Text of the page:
State of Hawai'i already became the first place in the world to ban such sunscreens but the law is not enforced. CVS and some other retailers have taken the sunscreen with damaging chemicals off their shelves. Hawai'i Wildlife Fund is vying for more legislation, this time at the county level to further encourage reduction of sunscreen going into the ocean.
    "We are in full support of this initiative that would effectively reduce the amount of chemical stressors on our coral reefs!" declares Hawai'i Wildlife Fund. "Research has already shown that certain chemicals 

A bill before the County Council would ban non-mineral sunscreens, which contain chemicals
that bleach and damage coral reefs. Photo from state Department of Land & Natural Resources
in sunscreen, including oxybenzone, have been detrimental to the health of coral larvae. In this time when our oceans are already negatively impacted from the threats of rising temperatures (causing bleaching), overfishing, eutrophication (excessive nutrient inputs), marine debris, and the spread of invasive species, it is critical for us to takes steps towards protecting coral reef ecosystems.
    "Coral reef ecosystems are intimately connected to the health and welfare of our island communities. Our reefs not only support life in Hawai‘i but equate to $360 million directly to the state's economy each year (directly and indirectly).
    "In light of the devastating declines in coral cover across West Hawai‘i in 2015, now more than ever, we need to commit to conservation efforts such as this one and pass Bill 167 into law. Put simply, there are better (more eco-friendly) ways to protect residents and visitors from UV rays that do not put the health of our reefs at risk."
    Hawai‘i Wildlife Fund has been working to conserve native species in Hawai‘i since 1996, and is well known for beach cleanups and anchialine pond work in Kaʻū, as well as educational outreach in the schools. The letter notes that the organization is "involved in research, education, restoration and advocacy projects related to the protection of coastal and nearshore ecosystems around the Pae ‘Āina. Mahalo for voting to pass this bill. Me ke aloha pumehana."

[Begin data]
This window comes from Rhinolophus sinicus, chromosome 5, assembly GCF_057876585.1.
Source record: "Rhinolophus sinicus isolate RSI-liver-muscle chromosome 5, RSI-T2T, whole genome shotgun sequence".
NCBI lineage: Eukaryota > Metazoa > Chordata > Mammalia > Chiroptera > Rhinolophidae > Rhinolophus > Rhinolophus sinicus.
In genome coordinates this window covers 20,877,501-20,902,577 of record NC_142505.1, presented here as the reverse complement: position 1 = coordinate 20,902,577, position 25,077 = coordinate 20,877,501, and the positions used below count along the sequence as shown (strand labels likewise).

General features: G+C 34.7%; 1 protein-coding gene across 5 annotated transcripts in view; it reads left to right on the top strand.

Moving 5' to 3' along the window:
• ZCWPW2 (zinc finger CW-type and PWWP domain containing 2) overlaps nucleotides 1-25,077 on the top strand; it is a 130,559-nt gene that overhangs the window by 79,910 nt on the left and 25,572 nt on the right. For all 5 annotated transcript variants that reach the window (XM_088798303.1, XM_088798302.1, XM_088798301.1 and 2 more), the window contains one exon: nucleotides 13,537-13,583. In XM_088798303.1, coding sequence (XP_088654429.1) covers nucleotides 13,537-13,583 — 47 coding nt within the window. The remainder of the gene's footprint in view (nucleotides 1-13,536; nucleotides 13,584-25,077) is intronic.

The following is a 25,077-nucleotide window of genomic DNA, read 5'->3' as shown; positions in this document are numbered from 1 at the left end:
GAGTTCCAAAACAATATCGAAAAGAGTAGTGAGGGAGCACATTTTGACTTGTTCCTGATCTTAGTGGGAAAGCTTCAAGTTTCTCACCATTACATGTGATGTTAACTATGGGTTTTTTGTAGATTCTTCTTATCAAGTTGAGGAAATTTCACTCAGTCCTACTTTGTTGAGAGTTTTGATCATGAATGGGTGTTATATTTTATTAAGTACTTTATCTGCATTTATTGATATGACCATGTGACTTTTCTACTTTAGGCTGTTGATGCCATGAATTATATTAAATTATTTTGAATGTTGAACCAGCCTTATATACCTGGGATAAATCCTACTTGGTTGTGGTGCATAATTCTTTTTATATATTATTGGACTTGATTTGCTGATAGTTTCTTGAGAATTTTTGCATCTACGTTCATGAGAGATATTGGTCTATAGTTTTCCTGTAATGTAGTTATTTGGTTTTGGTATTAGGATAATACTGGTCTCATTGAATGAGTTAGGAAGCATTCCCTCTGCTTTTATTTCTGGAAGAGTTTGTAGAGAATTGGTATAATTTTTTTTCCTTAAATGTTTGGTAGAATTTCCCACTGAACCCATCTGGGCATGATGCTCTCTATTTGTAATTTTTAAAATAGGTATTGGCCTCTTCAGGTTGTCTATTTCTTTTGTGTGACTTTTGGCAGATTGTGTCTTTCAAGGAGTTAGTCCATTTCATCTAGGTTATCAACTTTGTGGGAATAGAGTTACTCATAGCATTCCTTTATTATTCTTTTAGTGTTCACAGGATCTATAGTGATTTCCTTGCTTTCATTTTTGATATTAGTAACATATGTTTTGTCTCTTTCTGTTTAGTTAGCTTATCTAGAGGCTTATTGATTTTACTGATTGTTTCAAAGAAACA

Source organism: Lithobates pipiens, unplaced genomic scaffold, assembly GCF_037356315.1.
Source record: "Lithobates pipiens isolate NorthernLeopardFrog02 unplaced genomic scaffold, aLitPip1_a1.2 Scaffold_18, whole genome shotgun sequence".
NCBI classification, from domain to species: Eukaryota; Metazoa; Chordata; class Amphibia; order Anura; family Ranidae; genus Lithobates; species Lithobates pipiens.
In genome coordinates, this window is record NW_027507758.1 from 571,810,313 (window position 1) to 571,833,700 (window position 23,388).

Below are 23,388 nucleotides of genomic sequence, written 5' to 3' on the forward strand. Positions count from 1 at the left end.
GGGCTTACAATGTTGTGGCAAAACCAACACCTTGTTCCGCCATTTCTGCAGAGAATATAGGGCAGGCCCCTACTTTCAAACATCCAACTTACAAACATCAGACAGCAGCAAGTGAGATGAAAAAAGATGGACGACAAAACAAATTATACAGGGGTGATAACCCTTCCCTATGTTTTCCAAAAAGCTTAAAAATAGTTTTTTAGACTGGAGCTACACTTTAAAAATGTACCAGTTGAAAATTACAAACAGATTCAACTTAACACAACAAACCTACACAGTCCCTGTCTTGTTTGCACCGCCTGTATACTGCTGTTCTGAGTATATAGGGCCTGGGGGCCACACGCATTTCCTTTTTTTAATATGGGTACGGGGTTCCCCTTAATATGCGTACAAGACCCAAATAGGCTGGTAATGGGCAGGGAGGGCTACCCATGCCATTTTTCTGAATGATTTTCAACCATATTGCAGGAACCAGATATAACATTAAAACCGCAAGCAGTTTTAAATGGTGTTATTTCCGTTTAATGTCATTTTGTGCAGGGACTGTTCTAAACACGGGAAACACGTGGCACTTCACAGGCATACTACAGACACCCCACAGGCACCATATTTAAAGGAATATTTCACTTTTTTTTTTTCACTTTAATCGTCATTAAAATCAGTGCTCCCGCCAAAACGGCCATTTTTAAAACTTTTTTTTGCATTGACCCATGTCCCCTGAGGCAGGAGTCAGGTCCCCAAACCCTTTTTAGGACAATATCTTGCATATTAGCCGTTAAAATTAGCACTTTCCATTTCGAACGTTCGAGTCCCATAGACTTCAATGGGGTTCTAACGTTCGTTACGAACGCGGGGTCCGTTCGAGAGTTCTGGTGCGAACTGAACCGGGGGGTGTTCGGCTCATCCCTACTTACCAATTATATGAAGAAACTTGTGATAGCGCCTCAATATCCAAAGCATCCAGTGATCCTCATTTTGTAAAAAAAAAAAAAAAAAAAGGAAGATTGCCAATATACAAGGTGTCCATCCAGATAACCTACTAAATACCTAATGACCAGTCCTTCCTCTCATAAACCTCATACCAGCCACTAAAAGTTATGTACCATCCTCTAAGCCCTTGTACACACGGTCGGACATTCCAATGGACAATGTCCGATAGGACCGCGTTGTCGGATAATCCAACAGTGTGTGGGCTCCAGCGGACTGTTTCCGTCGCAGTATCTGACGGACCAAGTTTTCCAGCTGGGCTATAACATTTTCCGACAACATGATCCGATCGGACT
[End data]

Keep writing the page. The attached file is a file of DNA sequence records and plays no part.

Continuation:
To read comments, add your own, and like this story, see www.facebook.com/kaucalendar/. See latest print edition at. www.kaucalendar.com. See upcoming events at https://kaunewsbriefs.blogspot.com/2022/04/upcoming-events-for-kau-and-volcano.html

Debra Cabral-Galapir, of Pāhala, inside Pōwehi on
 Astro Day held Saturday at Prince Kuhio Plaza in Hilo.
 Photo by Tim Wright AFT
ASTRODAY took flight on Saturday with educational displays on astronomy at Prince Kuhio Plaza in Hilo. The event drew folks from Kaʻū, including Debra Cabral-Galapir, of Pāhala, who found herself in a display about the first-ever photographed black hole, Pōwehi. 
    It was given the name Pōwehi by Larry Kimura, a Hawaiian professor at University of Hawaii-Hilo. The name Pōwehi comes from the Hawaiian creation chant, the Kumulipo and means “embellished dark source of unending creation.” Pō means profound dark source of unending creation. Wehi, means honored with embellishments.
    AstroDay is sponsored by University of Hawai'i Institute for Astronomy and Maunakea Astronomy Outreach Committee. The annual event was dark for two years due to covid.  AstroDay is celebrated on the same day as the international Astronomy Day.

To read comments, add your own, and like this story, see www.facebook.com/kaucalendar/. See latest print edition at. www.kaucalendar.com. See upcoming events at https://kaunewsbriefs.blogspot.com/2022/04/upcoming-events-for-kau-and-volcano.html

See The Ka'ū Calendar May edition at
www.kaucalendar.com, on newsstands and in the mail.\